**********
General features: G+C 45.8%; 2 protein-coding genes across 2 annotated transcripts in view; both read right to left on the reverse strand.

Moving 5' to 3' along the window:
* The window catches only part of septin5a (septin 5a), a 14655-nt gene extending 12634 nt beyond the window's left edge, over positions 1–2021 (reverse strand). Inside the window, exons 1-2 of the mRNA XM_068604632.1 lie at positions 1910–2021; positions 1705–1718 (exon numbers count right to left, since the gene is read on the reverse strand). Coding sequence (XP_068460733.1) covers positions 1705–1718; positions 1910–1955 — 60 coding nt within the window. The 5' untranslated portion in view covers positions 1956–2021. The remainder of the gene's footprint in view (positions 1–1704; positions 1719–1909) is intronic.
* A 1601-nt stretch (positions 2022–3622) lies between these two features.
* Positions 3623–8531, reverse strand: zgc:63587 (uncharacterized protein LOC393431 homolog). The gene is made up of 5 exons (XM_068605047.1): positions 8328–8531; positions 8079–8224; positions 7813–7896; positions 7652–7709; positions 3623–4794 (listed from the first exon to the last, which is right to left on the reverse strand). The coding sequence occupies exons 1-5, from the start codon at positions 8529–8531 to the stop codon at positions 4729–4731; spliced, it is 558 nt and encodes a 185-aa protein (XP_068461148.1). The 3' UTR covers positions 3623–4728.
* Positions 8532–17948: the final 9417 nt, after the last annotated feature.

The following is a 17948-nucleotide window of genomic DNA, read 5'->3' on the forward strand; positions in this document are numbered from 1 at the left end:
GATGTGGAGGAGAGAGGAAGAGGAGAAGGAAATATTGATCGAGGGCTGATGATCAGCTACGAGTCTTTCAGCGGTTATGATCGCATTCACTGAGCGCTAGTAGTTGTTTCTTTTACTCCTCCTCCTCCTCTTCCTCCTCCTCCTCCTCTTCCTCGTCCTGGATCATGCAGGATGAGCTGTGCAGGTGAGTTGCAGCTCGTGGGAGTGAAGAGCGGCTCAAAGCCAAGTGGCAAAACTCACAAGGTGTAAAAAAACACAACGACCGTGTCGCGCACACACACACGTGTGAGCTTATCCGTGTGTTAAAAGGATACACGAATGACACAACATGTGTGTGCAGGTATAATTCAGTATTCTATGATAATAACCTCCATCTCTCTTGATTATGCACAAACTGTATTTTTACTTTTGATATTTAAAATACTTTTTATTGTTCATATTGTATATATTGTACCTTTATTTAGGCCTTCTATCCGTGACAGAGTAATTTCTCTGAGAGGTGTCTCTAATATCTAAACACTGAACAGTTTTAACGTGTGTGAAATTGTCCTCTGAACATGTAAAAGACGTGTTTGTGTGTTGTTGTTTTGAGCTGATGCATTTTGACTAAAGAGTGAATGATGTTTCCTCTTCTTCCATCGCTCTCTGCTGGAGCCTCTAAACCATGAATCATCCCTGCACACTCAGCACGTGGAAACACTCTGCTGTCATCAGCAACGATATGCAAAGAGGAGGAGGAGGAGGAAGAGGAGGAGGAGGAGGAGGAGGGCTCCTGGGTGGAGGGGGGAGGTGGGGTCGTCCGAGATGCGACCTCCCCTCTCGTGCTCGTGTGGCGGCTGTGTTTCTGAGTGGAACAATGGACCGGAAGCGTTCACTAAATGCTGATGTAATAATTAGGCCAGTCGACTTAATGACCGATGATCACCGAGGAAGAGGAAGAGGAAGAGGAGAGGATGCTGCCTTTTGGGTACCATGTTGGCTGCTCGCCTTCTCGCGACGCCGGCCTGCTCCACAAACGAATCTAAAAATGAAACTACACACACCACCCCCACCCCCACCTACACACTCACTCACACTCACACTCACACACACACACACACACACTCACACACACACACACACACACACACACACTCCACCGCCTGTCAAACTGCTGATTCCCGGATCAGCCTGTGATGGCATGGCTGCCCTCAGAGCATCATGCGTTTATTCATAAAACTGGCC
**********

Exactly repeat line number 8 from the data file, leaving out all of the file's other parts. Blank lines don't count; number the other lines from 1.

GATGTGGAGGAGAGAGGAAGAGGAGAAGGAAATATTGATCGAGGGCTGATGATCAGCTACGAGTCTTTCAGCGGTTATGATCGCATTCACTGAGCGCTAGTAGTTGTTTCTTTTACTCCTCCTCCTCCTCTTCCTCCTCCTCCTCCTCTTCCTCGTCCTGGATCATGCAGGATGAGCTGTGCAGGTGAGTTGCAGCTCGTGGGAGTGAAGAGCGGCTCAAAGCCAAGTGGCAAAACTCACAAGGTGTAAAAAAACACAACGACCGTGTCGCGCACACACACACGTGTGAGCTTATCCGTGTGTTAAAAGGATACACGAATGACACAACATGTGTGTGCAGGTATAATTCAGTATTCTATGATAATAACCTCCATCTCTCTTGATTATGCACAAACTGTATTTTTACTTTTGATATTTAAAATACTTTTTATTGTTCATATTGTATATATTGTACCTTTATTTAGGCCTTCTATCCGTGACAGAGTAATTTCTCTGAGAGGTGTCTCTAATATCTAAACACTGAACAGTTTTAACGTGTGTGAAATTGTCCTCTGAACATGTAAAAGACGTGTTTGTGTGTTGTTGTTTTGAGCTGATGCATTTTGACTAAAGAGTGAATGATGTTTCCTCTTCTTCCATCGCTCTCTGCTGGAGCCTCTAAACCATGAATCATCCCTGCACACTCAGCACGTGGAAACACTCTGCTGTCATCAGCAACGATATGCAAAGAGGAGGAGGAGGAGGAAGAGGAGGAGGAGGAGGAGGAGGGCTCCTGGGTGGAGGGGGGAGGTGGGGTCGTCCGAGATGCGACCTCCCCTCTCGTGCTCGTGTGGCGGCTGTGTTTCTGAGTGGAACAATGGACCGGAAGCGTTCACTAAATGCTGATGTAATAATTAGGCCAGTCGACTTAATGACCGATGATCACCGAGGAAGAGGAAGAGGAAGAGGAGAGGATGCTGCCTTTTGGGTACCATGTTGGCTGCTCGCCTTCTCGCGACGCCGGCCTGCTCCACAAACGAATCTAAAAATGAAACTACACACACCACCCCCACCCCCACCTACACACTCACTCACACTCACACTCACACACACACACACACACACTCACACACACACACACACACACACACACACTCCACCGCCTGTCAAACTGCTGATTCCCGGATCAGCCTGTGATGGCATGGCTGCCCTCAGAGCATCATGCGTTTATTCATAAAACTGGCC